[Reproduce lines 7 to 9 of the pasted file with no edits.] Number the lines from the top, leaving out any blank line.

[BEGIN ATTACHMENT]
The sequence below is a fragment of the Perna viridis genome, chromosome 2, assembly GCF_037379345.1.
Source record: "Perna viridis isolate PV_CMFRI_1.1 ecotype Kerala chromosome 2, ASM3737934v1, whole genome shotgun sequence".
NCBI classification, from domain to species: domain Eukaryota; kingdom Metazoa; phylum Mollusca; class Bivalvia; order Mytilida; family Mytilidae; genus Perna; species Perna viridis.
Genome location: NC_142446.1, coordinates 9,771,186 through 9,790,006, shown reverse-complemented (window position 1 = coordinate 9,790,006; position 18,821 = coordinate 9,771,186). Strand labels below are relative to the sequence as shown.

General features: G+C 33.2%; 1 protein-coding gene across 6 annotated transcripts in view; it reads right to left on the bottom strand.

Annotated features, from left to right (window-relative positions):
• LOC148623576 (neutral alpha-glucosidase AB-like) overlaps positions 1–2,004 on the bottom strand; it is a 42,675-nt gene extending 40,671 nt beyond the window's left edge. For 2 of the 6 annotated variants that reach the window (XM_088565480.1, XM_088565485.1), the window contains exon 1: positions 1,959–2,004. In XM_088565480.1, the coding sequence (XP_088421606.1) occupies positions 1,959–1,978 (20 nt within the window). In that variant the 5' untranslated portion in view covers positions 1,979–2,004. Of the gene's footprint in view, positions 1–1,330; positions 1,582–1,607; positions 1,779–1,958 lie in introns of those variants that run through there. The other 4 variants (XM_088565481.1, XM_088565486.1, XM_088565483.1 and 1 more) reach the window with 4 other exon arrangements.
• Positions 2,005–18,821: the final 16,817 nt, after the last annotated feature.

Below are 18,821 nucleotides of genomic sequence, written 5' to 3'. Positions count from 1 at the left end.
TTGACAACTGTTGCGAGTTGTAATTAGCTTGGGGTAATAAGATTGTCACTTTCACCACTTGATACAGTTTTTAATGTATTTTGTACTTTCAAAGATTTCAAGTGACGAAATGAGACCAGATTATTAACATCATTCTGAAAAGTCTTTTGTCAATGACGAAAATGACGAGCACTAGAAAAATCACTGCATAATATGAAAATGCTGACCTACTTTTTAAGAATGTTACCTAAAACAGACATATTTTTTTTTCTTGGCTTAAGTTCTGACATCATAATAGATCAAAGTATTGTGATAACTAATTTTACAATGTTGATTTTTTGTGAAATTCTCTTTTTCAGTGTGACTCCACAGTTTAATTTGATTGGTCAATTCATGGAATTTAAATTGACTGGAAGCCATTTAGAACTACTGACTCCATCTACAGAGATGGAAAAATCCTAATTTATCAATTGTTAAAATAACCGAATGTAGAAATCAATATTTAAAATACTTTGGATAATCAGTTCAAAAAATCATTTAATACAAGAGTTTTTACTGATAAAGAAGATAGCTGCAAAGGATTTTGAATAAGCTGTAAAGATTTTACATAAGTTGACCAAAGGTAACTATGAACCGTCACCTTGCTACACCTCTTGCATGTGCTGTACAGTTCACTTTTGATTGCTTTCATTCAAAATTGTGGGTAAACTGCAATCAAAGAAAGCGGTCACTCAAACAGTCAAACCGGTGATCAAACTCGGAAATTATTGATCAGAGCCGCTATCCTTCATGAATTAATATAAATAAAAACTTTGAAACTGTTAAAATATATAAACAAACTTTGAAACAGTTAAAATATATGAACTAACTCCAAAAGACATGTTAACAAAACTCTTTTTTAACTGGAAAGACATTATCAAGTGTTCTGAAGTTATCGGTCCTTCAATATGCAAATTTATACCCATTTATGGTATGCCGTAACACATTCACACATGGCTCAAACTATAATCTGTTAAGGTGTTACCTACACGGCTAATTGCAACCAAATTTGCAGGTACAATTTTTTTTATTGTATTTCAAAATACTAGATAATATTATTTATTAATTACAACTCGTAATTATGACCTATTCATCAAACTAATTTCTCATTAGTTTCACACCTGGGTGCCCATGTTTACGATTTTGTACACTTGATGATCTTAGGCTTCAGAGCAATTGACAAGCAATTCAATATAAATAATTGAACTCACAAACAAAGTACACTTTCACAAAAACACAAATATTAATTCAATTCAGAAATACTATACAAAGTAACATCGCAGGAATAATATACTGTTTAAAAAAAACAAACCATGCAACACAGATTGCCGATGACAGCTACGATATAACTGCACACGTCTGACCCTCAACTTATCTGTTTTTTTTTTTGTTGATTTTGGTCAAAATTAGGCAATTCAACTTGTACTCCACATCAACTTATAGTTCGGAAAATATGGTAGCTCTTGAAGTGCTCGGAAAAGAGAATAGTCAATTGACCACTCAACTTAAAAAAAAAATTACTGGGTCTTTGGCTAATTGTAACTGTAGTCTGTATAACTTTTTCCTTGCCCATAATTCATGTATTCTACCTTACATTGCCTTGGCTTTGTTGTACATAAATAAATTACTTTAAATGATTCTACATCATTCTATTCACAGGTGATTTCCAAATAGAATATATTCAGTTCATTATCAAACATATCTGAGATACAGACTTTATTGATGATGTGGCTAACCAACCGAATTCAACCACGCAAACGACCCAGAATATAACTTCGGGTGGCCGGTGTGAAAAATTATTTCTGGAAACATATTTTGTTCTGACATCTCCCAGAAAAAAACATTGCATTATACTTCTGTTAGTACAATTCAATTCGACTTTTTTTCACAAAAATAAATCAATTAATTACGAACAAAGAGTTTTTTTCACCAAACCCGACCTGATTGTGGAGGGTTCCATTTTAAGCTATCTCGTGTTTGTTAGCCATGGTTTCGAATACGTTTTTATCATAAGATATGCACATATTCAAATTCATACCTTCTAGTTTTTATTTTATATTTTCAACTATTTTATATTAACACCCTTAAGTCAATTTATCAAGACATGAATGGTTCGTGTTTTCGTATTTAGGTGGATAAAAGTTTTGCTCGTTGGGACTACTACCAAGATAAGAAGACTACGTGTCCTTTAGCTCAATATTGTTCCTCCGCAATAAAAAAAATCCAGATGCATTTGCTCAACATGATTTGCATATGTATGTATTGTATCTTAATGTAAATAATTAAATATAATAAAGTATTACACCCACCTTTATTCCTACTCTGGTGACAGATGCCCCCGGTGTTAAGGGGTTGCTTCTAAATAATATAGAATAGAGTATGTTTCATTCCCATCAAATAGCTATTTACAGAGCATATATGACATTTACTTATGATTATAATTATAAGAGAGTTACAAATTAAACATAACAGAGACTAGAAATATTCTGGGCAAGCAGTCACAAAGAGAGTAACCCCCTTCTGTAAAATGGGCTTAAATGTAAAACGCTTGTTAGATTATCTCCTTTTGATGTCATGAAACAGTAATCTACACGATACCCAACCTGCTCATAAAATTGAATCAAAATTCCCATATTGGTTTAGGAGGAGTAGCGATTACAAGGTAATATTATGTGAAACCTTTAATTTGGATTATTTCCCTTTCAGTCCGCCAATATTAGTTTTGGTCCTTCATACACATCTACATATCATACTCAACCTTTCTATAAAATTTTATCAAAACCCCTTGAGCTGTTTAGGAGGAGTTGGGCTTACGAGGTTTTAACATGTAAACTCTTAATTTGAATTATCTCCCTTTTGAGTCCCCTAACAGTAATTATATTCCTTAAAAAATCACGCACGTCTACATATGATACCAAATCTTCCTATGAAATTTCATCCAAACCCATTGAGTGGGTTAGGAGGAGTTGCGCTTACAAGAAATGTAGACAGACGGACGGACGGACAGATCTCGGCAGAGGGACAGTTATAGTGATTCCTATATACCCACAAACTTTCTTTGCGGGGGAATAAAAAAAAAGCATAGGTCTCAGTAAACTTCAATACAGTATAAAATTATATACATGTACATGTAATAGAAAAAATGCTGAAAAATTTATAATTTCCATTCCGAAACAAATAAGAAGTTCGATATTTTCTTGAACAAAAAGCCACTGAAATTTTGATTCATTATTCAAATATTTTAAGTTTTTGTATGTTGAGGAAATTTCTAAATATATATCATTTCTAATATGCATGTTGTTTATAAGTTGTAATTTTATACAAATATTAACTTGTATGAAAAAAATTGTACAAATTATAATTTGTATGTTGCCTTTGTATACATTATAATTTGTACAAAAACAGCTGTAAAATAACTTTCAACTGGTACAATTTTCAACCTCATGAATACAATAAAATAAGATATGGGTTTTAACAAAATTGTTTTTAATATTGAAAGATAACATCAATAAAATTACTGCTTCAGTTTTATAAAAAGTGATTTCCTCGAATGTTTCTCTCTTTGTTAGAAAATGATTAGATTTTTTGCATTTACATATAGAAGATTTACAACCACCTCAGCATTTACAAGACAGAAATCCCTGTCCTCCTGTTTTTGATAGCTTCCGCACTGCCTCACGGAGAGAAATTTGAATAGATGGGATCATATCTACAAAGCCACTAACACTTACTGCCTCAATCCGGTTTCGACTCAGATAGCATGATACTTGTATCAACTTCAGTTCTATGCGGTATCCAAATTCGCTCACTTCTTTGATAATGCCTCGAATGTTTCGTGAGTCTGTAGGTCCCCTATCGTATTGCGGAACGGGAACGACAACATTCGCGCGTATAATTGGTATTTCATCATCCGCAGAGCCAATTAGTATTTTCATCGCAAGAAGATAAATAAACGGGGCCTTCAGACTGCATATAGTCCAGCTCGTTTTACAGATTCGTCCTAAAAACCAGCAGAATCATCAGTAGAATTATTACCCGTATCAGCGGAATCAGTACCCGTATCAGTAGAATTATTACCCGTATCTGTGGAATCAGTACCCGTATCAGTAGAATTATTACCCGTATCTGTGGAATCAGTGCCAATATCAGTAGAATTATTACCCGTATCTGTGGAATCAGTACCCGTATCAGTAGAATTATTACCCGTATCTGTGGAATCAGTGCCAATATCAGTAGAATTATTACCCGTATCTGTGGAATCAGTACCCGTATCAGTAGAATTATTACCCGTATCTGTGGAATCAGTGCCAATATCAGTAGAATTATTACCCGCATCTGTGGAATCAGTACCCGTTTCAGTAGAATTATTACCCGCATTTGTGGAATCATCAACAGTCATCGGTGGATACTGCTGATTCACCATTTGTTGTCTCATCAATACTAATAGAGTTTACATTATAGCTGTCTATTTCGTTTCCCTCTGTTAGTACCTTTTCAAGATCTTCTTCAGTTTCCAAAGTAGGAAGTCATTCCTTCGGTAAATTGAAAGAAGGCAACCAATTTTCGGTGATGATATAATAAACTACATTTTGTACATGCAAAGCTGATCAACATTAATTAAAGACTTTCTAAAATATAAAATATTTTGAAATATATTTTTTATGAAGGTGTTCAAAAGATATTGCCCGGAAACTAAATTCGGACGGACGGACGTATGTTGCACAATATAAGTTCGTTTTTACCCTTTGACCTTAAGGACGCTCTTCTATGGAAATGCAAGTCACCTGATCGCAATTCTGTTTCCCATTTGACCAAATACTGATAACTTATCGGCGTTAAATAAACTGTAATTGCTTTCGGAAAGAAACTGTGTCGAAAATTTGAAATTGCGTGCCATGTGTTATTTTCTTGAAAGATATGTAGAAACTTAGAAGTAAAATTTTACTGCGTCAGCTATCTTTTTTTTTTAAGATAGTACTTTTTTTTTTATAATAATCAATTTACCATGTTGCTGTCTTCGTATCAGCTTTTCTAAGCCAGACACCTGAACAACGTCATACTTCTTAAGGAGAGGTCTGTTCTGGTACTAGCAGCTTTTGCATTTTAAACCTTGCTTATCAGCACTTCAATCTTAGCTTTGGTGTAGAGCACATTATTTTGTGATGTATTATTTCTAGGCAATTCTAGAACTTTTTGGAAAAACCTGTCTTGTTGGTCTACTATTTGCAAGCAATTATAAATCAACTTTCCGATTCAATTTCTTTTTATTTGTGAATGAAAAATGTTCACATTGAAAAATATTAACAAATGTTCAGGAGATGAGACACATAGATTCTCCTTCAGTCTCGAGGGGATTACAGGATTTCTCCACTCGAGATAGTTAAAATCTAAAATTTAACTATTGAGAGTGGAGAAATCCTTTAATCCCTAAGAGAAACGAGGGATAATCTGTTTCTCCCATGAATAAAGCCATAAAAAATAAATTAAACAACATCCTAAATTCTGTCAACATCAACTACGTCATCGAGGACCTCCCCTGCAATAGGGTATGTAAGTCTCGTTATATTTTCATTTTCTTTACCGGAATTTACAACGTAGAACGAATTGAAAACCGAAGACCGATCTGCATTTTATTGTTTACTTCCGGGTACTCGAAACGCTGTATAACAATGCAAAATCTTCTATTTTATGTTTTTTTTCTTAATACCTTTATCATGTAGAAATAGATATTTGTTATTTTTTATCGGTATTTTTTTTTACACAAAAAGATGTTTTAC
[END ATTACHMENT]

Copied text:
• LOC148623576 (neutral alpha-glucosidase AB-like) overlaps positions 1–2,004 on the bottom strand; it is a 42,675-nt gene extending 40,671 nt beyond the window's left edge. For 2 of the 6 annotated variants that reach the window (XM_088565480.1, XM_088565485.1), the window contains exon 1: positions 1,959–2,004. In XM_088565480.1, the coding sequence (XP_088421606.1) occupies positions 1,959–1,978 (20 nt within the window). In that variant the 5' untranslated portion in view covers positions 1,979–2,004. Of the gene's footprint in view, positions 1–1,330; positions 1,582–1,607; positions 1,779–1,958 lie in introns of those variants that run through there. The other 4 variants (XM_088565481.1, XM_088565486.1, XM_088565483.1 and 1 more) reach the window with 4 other exon arrangements.
• Positions 2,005–18,821: the final 16,817 nt, after the last annotated feature.

Below are 18,821 nucleotides of genomic sequence, written 5' to 3'. Positions count from 1 at the left end.